Forum for Science, Industry and Business

Sponsored by:     3M 
Search our Site:


Intercepting inflammation

Genetic data help scientists close in on the immunological malfunctions underlying a mysterious pediatric disorder

Scientists and doctors continue to find themselves baffled by Kawasaki disease (KD), an inflammatory disorder that represents the leading cause of pediatric heart problems in the developed world. “The cause of KD has remained unknown for more than 40 years since the first description of the disease by Dr. Kawasaki, and so there is no evidence-based therapeutic strategy,” says Yoshihiro Onouchi of the RIKEN Center for Genomic Medicine in Yokohama.

Onouchi has partnered with other scientists in Japan and the United States to identify chromosomal regions containing genes potentially associated with this condition, uncovering strong evidence that KD arises in part from improper regulation of the immune system. Based on this hypothesis, he and his colleagues recently examined loci within chromosomal region 4q35, which contains a diverse array of genes relevant to this process1.

The researchers were especially interested in the gene encoding caspase-3 (CASP3), an enzyme that participates in the initiation of programmed cell death and thereby helps to mitigate the extent of T cell-mediated immune responses. By comparing data from a cohort of Japanese individuals affected with KD relative to their unaffected counterparts, they were able to identify more than two dozen sequence variations near CASP3 that appear to preferentially associate with disease onset.

Functional analysis of the gene revealed the presence of an ‘enhancer’, a stretch of DNA where regulatory proteins can bind to help ratchet up expression levels, surrounding one of the variants identified in this initial screen. The researchers determined that the genomic sequence alteration linked with KD appears to impair enhancer binding by the transcriptional regulator nuclear factor of activated T cells (NFAT), and this reduced NFAT binding in turn leads to significantly reduced CASP3 expression. Importantly, this variant is also significantly associated with disease susceptibility in European populations.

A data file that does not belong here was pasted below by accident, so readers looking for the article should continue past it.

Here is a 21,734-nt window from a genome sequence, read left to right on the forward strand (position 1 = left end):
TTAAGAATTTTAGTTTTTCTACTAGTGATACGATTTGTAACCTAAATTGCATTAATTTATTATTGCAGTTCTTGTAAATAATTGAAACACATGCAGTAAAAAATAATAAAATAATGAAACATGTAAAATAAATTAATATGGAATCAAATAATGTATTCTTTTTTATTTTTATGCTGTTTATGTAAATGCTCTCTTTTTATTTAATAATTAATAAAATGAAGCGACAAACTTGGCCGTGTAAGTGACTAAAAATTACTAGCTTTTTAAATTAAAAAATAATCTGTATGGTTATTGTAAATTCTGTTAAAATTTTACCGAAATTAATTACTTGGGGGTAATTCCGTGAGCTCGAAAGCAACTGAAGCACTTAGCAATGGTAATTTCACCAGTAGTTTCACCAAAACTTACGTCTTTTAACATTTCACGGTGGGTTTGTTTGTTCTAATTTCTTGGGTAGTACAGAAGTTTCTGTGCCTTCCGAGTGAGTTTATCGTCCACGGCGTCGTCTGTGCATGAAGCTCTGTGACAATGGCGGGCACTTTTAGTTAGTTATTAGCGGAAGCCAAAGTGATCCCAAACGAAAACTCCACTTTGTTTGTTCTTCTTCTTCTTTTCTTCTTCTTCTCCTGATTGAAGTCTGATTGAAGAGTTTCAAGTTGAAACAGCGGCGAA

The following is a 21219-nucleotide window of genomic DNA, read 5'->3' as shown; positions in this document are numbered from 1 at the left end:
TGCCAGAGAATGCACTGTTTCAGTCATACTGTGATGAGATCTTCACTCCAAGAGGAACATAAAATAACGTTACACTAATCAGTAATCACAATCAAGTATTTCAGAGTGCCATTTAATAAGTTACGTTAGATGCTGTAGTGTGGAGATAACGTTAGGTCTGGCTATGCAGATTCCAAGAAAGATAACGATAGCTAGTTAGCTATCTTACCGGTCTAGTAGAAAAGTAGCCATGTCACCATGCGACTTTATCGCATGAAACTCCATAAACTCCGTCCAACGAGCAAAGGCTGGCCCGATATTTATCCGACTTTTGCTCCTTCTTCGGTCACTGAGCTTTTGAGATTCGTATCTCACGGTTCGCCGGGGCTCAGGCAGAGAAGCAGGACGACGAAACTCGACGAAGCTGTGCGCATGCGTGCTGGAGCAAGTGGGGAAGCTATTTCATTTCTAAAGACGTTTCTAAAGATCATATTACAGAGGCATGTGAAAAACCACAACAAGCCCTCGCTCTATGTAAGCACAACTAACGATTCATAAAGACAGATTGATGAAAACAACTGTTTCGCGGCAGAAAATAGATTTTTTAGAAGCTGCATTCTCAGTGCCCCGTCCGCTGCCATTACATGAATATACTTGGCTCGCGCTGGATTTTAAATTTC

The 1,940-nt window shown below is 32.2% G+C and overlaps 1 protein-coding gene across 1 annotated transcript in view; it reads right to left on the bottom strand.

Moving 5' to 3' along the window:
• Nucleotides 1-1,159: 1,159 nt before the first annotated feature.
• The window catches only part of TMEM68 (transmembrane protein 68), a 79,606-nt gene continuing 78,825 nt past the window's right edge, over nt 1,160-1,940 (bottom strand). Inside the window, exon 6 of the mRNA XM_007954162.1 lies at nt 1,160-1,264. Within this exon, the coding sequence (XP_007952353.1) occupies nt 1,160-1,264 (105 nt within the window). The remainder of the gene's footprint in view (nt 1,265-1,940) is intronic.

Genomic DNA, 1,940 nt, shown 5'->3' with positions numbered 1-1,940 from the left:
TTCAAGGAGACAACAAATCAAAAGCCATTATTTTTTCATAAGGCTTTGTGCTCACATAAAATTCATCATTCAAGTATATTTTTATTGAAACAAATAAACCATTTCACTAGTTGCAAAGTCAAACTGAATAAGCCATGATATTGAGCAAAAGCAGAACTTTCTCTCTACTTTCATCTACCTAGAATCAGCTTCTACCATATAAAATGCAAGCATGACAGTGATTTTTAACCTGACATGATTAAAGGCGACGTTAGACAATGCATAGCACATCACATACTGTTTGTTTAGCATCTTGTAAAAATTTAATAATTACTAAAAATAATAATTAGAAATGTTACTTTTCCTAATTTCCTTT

Onouchi and colleagues have previously identified another KD-associated variation (or SNP) in the gene encoding inositol 1,4,5-trisphosphate 3 kinase-C (ITPKC), an enzyme that downregulates a T cell signaling cascade in which calcium ion (Ca2+) flux is coupled with NFAT activation2. In combination, these findings suggest that NFAT may offer a promising drug target. “The calcineurin enzyme plays a key role in the Ca2+/NFAT pathway, and we are now interested in the potential of calcineurin inhibitors like cyclosporin A as a therapeutic option,” says Onouchi. “Our team is now collaborating with several medical institutes in Japan in an attempt to evaluate the effectiveness of cyclosporin A on refractory KD cases.”

The corresponding author for this highlight is based at the Laboratory for Cardiovascular Disease, RIKEN Center for Genomic Medicine

Journal information

1. Onouchi, Y., Ozaki, K., Burns, J.C., Shimizu, C., Hamada, H., Honda, T., Terai, M., Honda, A., Takeuchi, T., Shibuta, S. et al. Common variants in CASP3 confer susceptibility to Kawasaki disease. Human Molecular Genetics published online 10 May 2010 (doi: 10.1093/hmg/ddq176)

2. Onouchi, Y., Gunji, T., Burns, J.C., Shimizu, C., Newburger, J.W., Yashiro, M., Nakamura, Y., Yanagawa, H., Wakui, K., Fukushima, Y. et al. ITPKC functional polymorphism associated with Kawasaki disease susceptibility and formation of coronary artery aneurysms. Nature Genetics 40, 35–42 (2008)

gro-pr | Research asia research news
Further information:

Further reports about: Burns CASP3 CASP3 expression Genetics Honda Kawasaki disease NFAT chromosomal region 4q35 genomic

More articles from Life Sciences: